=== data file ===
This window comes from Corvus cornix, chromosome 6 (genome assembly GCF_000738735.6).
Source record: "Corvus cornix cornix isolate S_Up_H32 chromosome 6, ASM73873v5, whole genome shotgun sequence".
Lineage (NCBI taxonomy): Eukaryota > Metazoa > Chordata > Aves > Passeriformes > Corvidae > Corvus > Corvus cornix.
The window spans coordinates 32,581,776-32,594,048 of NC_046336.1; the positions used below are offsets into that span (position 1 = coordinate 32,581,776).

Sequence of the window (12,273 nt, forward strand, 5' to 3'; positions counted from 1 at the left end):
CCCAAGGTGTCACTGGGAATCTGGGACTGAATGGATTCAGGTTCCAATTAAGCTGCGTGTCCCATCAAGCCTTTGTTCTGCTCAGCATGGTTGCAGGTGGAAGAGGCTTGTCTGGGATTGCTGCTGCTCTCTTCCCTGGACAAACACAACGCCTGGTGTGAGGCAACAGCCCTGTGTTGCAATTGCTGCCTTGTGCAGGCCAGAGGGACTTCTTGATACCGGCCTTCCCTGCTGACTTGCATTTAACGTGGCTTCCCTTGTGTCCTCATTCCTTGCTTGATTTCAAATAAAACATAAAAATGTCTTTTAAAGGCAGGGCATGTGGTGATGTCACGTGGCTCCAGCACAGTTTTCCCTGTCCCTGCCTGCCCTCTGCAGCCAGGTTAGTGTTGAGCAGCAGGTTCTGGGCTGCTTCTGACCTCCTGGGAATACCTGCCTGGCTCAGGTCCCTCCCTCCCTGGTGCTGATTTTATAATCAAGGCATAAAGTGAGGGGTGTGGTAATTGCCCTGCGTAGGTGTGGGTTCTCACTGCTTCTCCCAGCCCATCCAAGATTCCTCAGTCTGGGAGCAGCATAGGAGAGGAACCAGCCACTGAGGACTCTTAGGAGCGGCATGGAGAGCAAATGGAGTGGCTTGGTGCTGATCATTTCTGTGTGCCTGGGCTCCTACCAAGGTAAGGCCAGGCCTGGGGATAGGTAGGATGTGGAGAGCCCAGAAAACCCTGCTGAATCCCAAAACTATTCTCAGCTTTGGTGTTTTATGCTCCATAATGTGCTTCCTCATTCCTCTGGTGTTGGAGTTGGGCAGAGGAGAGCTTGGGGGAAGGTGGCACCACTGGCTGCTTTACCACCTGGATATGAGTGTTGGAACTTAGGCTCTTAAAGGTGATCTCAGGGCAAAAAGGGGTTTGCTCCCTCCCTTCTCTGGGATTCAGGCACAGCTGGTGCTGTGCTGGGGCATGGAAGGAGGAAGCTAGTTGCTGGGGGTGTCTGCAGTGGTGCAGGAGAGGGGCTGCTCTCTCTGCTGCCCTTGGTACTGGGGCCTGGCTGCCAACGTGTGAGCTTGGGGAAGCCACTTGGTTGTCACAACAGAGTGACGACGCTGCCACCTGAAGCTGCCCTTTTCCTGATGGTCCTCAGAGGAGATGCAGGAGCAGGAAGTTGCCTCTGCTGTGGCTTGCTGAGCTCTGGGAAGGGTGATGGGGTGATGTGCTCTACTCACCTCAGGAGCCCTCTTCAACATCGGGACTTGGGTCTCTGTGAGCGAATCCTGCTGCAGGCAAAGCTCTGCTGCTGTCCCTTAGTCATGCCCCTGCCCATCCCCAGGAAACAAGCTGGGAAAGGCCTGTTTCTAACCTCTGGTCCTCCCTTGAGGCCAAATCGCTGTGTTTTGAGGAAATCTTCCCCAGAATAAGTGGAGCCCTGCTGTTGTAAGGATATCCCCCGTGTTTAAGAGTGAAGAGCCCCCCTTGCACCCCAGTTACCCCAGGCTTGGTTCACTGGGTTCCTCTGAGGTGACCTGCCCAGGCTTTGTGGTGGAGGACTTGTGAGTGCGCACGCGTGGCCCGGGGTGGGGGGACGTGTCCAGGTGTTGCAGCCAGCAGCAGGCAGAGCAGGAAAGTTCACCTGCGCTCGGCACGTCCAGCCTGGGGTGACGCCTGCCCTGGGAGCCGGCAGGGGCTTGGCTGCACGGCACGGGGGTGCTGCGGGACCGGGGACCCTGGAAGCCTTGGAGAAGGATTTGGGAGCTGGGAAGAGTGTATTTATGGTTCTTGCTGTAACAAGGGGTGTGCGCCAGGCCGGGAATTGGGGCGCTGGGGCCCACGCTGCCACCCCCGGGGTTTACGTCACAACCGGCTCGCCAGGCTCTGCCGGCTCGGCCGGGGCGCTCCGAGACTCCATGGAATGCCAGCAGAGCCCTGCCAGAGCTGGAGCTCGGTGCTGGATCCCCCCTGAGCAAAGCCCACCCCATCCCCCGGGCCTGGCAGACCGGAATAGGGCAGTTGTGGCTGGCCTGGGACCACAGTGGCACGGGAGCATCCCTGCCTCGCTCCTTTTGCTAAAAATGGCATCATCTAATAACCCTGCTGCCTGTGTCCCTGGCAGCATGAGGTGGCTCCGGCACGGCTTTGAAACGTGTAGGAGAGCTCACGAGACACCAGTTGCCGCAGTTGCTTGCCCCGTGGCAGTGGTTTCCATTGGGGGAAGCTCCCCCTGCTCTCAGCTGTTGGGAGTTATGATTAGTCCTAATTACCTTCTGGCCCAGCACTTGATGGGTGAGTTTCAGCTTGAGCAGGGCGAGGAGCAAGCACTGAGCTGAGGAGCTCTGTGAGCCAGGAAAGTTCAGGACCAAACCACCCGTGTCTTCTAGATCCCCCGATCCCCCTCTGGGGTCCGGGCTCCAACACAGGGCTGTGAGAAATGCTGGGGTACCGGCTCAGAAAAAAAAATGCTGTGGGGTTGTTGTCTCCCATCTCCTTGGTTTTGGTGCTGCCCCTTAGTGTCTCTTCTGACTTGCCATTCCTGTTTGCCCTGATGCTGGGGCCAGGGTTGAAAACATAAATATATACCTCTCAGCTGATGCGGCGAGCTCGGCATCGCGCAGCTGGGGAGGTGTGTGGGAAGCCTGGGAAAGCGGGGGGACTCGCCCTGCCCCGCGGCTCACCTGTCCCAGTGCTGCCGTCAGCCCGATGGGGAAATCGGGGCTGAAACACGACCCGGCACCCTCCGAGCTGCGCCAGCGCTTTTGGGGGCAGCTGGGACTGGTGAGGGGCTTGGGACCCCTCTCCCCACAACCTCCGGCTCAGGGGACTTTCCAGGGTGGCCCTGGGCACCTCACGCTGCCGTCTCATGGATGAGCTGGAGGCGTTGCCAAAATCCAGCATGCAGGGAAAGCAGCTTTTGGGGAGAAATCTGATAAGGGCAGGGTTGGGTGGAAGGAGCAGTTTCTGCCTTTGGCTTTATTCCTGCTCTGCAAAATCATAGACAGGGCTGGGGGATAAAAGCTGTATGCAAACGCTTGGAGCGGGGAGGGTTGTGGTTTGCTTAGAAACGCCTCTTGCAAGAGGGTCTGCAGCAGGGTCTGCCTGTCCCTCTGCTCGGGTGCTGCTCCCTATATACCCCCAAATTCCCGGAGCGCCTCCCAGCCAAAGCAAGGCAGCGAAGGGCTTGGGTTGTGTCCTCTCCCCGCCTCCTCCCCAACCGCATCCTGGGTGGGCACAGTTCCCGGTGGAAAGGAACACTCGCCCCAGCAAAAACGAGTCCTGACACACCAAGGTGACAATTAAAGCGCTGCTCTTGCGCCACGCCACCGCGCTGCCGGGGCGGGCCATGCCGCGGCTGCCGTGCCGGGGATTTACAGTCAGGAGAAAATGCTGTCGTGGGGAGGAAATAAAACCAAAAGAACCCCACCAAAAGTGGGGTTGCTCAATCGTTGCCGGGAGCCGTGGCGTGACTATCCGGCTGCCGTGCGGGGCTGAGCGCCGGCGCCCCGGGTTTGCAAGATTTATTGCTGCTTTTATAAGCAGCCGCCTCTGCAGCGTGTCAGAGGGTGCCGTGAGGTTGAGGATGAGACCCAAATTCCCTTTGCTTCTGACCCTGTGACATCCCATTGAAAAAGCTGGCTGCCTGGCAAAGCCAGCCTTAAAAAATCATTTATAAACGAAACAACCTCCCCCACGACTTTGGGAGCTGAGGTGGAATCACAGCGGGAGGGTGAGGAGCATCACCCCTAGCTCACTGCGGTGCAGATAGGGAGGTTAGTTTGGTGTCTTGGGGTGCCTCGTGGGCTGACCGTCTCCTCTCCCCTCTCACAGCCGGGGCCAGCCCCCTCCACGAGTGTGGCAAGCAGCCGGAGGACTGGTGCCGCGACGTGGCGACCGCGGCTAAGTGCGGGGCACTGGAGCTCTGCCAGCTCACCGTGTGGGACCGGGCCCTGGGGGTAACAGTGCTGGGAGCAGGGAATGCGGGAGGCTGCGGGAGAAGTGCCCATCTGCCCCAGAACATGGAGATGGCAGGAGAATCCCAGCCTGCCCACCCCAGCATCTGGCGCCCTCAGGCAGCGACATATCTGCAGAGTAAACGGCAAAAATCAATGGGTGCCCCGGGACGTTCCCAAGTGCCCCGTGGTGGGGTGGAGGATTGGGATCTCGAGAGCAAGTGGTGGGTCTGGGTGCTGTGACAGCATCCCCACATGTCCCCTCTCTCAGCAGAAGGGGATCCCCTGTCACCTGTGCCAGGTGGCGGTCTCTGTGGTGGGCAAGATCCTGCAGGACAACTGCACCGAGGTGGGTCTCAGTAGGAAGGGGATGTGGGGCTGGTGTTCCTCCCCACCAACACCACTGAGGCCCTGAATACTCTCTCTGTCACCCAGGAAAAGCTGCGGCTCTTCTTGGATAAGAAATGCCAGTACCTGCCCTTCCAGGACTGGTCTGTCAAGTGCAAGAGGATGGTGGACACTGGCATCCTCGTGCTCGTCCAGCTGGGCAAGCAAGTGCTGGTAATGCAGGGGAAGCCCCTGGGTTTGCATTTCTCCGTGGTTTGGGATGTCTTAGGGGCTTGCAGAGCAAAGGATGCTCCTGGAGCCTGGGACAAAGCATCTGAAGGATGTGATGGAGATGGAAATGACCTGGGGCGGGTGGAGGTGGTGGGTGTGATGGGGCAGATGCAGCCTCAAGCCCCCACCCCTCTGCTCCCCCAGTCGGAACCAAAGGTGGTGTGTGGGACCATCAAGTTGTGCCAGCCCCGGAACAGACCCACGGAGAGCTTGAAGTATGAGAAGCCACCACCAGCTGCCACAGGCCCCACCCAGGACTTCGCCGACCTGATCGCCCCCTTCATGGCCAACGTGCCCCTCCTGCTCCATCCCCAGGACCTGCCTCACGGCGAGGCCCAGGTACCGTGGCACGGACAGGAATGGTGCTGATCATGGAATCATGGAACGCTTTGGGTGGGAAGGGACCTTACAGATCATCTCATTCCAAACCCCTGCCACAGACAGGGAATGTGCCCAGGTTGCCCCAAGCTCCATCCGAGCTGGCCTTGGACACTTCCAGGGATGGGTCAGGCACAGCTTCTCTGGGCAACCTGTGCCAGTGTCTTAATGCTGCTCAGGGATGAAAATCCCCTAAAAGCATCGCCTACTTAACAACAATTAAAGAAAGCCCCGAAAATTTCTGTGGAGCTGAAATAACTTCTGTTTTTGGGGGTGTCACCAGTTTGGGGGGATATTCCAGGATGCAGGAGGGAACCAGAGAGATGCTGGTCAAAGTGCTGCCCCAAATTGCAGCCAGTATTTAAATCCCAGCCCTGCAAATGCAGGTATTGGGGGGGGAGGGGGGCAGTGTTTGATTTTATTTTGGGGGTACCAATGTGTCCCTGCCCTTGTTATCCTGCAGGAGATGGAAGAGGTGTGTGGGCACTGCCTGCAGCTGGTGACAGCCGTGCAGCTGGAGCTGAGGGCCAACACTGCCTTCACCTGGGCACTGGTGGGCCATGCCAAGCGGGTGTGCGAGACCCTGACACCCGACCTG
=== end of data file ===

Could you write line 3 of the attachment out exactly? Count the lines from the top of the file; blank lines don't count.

Lineage (NCBI taxonomy): Eukaryota > Metazoa > Chordata > Aves > Passeriformes > Corvidae > Corvus > Corvus cornix.